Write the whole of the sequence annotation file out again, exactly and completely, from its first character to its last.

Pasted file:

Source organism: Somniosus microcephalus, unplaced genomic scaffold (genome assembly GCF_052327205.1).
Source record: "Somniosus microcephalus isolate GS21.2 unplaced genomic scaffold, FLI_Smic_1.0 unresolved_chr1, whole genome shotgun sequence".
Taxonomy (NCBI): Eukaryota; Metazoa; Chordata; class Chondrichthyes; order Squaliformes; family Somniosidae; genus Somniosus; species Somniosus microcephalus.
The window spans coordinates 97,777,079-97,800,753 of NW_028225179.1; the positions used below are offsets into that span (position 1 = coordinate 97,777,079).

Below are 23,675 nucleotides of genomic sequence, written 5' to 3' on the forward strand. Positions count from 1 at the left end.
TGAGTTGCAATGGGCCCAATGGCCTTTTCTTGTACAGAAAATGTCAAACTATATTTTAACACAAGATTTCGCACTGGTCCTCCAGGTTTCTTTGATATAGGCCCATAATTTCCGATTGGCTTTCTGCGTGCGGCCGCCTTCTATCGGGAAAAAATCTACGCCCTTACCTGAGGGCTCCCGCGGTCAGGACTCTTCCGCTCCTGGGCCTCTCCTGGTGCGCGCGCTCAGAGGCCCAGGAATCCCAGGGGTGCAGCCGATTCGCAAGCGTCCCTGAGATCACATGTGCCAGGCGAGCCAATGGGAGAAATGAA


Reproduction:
Source organism: Somniosus microcephalus, unplaced genomic scaffold (genome assembly GCF_052327205.1).
Source record: "Somniosus microcephalus isolate GS21.2 unplaced genomic scaffold, FLI_Smic_1.0 unresolved_chr1, whole genome shotgun sequence".
Taxonomy (NCBI): Eukaryota; Metazoa; Chordata; class Chondrichthyes; order Squaliformes; family Somniosidae; genus Somniosus; species Somniosus microcephalus.
The window spans coordinates 97,777,079-97,800,753 of NW_028225179.1; the positions used below are offsets into that span (position 1 = coordinate 97,777,079).

Below are 23,675 nucleotides of genomic sequence, written 5' to 3' on the forward strand. Positions count from 1 at the left end.
TGAGTTGCAATGGGCCCAATGGCCTTTTCTTGTACAGAAAATGTCAAACTATATTTTAACACAAGATTTCGCACTGGTCCTCCAGGTTTCTTTGATATAGGCCCATAATTTCCGATTGGCTTTCTGCGTGCGGCCGCCTTCTATCGGGAAAAAATCTACGCCCTTACCTGAGGGCTCCCGCGGTCAGGACTCTTCCGCTCCTGGGCCTCTCCTGGTGCGCGCGCTCAGAGGCCCAGGAATCCCAGGGGTGCAGCCGATTCGCAAGCGTCCCTGAGATCACATGTGCCAGGCGAGCCAATGGGAGAAATGAA